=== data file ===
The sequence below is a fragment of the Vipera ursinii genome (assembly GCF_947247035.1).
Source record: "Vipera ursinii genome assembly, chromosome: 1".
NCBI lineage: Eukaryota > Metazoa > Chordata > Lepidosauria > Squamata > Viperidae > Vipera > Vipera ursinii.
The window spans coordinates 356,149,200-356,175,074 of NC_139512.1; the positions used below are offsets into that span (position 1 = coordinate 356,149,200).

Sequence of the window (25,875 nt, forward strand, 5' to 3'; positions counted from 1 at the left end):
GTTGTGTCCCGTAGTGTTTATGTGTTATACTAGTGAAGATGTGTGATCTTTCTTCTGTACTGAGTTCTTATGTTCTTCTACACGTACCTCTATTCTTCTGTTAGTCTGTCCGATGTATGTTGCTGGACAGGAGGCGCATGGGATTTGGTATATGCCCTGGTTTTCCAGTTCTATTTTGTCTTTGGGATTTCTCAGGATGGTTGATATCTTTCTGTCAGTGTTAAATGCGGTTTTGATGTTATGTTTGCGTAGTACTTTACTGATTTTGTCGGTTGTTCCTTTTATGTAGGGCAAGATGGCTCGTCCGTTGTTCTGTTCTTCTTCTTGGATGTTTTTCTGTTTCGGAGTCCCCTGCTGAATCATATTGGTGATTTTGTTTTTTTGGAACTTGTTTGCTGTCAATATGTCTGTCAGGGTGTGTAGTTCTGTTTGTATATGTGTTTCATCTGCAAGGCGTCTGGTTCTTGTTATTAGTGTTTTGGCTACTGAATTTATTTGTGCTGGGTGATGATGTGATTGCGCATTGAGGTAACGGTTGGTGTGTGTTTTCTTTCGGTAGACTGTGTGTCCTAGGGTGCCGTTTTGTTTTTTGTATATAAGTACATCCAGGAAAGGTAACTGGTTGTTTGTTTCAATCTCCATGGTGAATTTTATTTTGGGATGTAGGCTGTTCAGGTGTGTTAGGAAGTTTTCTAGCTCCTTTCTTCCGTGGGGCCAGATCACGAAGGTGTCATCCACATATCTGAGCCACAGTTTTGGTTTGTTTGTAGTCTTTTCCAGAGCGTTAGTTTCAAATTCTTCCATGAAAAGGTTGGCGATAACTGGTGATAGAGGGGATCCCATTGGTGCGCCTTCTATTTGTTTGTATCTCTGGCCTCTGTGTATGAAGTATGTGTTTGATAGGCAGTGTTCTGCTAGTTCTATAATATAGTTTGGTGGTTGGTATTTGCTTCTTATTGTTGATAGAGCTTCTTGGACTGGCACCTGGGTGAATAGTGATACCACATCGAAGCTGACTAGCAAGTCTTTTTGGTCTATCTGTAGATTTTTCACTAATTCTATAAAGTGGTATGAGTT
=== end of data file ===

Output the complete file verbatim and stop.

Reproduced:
The sequence below is a fragment of the Vipera ursinii genome (assembly GCF_947247035.1).
Source record: "Vipera ursinii genome assembly, chromosome: 1".
NCBI lineage: Eukaryota > Metazoa > Chordata > Lepidosauria > Squamata > Viperidae > Vipera > Vipera ursinii.
The window spans coordinates 356,149,200-356,175,074 of NC_139512.1; the positions used below are offsets into that span (position 1 = coordinate 356,149,200).

Sequence of the window (25,875 nt, forward strand, 5' to 3'; positions counted from 1 at the left end):
GTTGTGTCCCGTAGTGTTTATGTGTTATACTAGTGAAGATGTGTGATCTTTCTTCTGTACTGAGTTCTTATGTTCTTCTACACGTACCTCTATTCTTCTGTTAGTCTGTCCGATGTATGTTGCTGGACAGGAGGCGCATGGGATTTGGTATATGCCCTGGTTTTCCAGTTCTATTTTGTCTTTGGGATTTCTCAGGATGGTTGATATCTTTCTGTCAGTGTTAAATGCGGTTTTGATGTTATGTTTGCGTAGTACTTTACTGATTTTGTCGGTTGTTCCTTTTATGTAGGGCAAGATGGCTCGTCCGTTGTTCTGTTCTTCTTCTTGGATGTTTTTCTGTTTCGGAGTCCCCTGCTGAATCATATTGGTGATTTTGTTTTTTTGGAACTTGTTTGCTGTCAATATGTCTGTCAGGGTGTGTAGTTCTGTTTGTATATGTGTTTCATCTGCAAGGCGTCTGGTTCTTGTTATTAGTGTTTTGGCTACTGAATTTATTTGTGCTGGGTGATGATGTGATTGCGCATTGAGGTAACGGTTGGTGTGTGTTTTCTTTCGGTAGACTGTGTGTCCTAGGGTGCCGTTTTGTTTTTTGTATATAAGTACATCCAGGAAAGGTAACTGGTTGTTTGTTTCAATCTCCATGGTGAATTTTATTTTGGGATGTAGGCTGTTCAGGTGTGTTAGGAAGTTTTCTAGCTCCTTTCTTCCGTGGGGCCAGATCACGAAGGTGTCATCCACATATCTGAGCCACAGTTTTGGTTTGTTTGTAGTCTTTTCCAGAGCGTTAGTTTCAAATTCTTCCATGAAAAGGTTGGCGATAACTGGTGATAGAGGGGATCCCATTGGTGCGCCTTCTATTTGTTTGTATCTCTGGCCTCTGTGTATGAAGTATGTGTTTGATAGGCAGTGTTCTGCTAGTTCTATAATATAGTTTGGTGGTTGGTATTTGCTTCTTATTGTTGATAGAGCTTCTTGGACTGGCACCTGGGTGAATAGTGATACCACATCGAAGCTGACTAGCAAGTCTTTTTGGTCTATCTGTAGATTTTTCACTAATTCTATAAAGTGGTATGAGTT